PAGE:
At one point I considered not writing any more. But a friend suggested that some day someone would stumble on my words and feel less alone and less confused. That happened already...and I'm honored to have been able to help in even a tiny way. I don't think I could have ever charged for that privilege. But many do.

It's a strange, strange, strange world.


The perinatologist looks like an actor, but I can't remember his name or what he was in (I have terrible recall for things like movies and music). Cute, but definitely thinks he's brilliant. That wouldn't be such a bad thing if it were true.

At one point I was sitting through a story about how women in Afghanistan suffer through my sort of situation and even worse (maternal mortality is apparently a real problem in a war-torn country where there used to be, and some would argue there still is, a society that values the oppression of women...go figure).

The gist of the beginning of the visit was, "You did nothing wrong." Then we progressed to, "These things just happen." Unfortunately for the good doctor, I have spent hours researching (it's what I do), and I came armed with questions that made it clear these things may happen, but I believe they shouldn't. At that point I got the professional courtesy speech, "Even though we don't live in Afghanistan, even in our advanced medical society, these things get through, things are missed. You just have to accept it and move on from that point." ah-ha! There we have it! Anyone good with subtitles? Cause I think I'm reading, "Don't sue them...we have to keep malpractice rates down."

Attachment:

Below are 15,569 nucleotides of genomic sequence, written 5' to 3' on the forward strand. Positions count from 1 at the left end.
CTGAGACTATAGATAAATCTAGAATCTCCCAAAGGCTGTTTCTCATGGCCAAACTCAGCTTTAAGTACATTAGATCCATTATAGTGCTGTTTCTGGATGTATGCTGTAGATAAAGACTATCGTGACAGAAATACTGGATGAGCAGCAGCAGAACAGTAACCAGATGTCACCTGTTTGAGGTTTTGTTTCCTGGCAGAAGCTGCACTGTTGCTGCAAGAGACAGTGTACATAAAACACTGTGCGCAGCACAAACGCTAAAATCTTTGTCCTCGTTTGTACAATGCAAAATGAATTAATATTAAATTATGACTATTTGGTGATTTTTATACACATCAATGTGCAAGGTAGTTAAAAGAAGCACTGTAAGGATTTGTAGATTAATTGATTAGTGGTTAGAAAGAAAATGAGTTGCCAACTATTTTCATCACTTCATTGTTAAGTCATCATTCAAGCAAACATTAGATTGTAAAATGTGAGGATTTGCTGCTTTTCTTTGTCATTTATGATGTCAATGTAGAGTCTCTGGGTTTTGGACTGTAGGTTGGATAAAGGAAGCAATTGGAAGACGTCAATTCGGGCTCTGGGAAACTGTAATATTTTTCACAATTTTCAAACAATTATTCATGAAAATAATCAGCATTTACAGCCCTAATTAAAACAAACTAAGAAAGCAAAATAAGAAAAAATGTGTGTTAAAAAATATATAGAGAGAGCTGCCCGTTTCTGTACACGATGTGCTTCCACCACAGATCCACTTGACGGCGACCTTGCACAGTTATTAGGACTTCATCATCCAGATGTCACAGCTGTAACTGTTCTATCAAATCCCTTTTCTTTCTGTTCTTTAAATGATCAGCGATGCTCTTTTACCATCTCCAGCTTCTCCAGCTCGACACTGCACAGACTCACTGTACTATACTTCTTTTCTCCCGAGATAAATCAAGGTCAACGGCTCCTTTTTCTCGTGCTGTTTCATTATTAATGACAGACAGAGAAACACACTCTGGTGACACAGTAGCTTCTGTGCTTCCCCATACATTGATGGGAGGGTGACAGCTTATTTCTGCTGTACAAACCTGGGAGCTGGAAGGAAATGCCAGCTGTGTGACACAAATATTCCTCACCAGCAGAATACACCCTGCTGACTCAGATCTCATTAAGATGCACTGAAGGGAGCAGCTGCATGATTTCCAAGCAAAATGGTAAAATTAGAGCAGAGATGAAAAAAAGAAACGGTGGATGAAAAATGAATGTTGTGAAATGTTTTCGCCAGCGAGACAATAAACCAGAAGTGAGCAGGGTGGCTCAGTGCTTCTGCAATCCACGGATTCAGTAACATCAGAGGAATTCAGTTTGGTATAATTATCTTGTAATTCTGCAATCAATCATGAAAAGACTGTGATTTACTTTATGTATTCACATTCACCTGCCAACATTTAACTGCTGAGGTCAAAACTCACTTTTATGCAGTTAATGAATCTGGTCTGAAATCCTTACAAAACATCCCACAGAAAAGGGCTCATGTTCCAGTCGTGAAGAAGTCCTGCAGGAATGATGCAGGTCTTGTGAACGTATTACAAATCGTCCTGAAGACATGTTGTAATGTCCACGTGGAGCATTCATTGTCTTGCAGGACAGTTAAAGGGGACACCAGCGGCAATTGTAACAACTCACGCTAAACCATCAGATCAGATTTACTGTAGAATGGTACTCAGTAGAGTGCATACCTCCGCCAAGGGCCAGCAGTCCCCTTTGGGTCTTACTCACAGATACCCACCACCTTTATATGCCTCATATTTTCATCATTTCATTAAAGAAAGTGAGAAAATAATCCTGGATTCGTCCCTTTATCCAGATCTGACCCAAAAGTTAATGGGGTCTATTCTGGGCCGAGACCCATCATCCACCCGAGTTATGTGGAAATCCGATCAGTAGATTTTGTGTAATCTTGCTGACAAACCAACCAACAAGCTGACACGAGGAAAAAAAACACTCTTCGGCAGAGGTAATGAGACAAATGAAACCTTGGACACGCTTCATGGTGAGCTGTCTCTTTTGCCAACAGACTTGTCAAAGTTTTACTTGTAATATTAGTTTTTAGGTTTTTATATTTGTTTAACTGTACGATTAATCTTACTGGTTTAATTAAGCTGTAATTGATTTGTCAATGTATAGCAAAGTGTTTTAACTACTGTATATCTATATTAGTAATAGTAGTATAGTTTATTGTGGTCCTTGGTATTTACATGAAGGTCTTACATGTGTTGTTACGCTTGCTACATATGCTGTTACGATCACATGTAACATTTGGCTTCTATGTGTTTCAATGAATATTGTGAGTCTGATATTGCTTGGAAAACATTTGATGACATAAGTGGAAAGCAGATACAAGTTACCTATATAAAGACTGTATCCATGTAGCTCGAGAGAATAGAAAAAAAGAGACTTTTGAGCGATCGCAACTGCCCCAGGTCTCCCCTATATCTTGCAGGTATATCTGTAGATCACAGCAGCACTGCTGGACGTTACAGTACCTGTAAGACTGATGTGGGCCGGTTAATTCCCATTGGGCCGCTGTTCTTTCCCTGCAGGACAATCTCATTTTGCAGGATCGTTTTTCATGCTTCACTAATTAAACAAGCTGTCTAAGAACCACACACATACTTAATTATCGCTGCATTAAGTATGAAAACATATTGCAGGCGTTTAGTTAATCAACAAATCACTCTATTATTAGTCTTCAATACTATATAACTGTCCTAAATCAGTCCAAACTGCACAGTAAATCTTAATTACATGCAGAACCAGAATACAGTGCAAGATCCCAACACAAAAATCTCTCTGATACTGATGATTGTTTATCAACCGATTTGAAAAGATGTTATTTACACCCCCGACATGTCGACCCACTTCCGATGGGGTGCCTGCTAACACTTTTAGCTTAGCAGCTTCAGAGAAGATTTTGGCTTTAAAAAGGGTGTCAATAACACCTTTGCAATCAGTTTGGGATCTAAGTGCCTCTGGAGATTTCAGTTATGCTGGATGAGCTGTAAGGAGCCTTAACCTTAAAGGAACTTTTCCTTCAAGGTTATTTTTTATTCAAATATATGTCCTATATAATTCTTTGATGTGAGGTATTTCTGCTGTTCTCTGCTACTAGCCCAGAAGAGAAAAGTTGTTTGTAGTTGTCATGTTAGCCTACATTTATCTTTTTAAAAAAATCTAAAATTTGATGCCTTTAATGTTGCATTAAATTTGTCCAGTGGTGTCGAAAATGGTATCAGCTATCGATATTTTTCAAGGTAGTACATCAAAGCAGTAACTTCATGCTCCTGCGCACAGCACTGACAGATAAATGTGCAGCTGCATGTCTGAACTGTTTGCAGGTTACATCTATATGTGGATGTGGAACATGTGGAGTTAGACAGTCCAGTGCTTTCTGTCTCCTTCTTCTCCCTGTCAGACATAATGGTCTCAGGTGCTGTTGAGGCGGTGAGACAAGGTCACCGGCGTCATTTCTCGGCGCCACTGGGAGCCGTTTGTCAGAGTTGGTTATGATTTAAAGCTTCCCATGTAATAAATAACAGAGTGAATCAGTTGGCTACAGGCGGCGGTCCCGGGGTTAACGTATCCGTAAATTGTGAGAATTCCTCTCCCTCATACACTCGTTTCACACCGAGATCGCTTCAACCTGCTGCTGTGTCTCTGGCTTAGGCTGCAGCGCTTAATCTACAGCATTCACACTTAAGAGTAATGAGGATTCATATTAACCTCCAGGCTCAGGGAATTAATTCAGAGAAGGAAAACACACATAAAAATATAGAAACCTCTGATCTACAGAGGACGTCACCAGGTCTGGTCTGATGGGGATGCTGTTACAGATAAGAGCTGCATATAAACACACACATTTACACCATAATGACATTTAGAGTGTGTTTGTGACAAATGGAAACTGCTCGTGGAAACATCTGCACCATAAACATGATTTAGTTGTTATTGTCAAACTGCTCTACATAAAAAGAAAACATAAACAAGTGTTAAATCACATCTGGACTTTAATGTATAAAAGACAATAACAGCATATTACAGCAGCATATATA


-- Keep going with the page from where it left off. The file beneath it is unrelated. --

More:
There is no way to tell if this will happen again. "It's a roll of the dice, but it is statistically unlikely" I explained how statistics don't mean much when you lose the odds game like we did. He suggested we need some perspective and should see a counselor. lol It wasn't quite that obvious...but I definitely got the feeling he felt we should be more comforted by the "likelihood" numbers instead of being so cautious.

He did suggest counseling at the end of our appointment "as a way to get back some perspective." I'm not exactly sure what perspective I'm supposed to "get back." I can pretty much read that I lost my baby because everyone missed the signs, though nobody has had the spine to say that outright. So my perspective now includes loser odds and distrust of doctors. Is this really a healthy perspective? I don't know. But it's the perspective I have now, and I think it's been hard earned. No amount of talking is going to return me to the safe place from which I approached baby-making before.

There are a few good things about this guy...

He called both our boys by their names.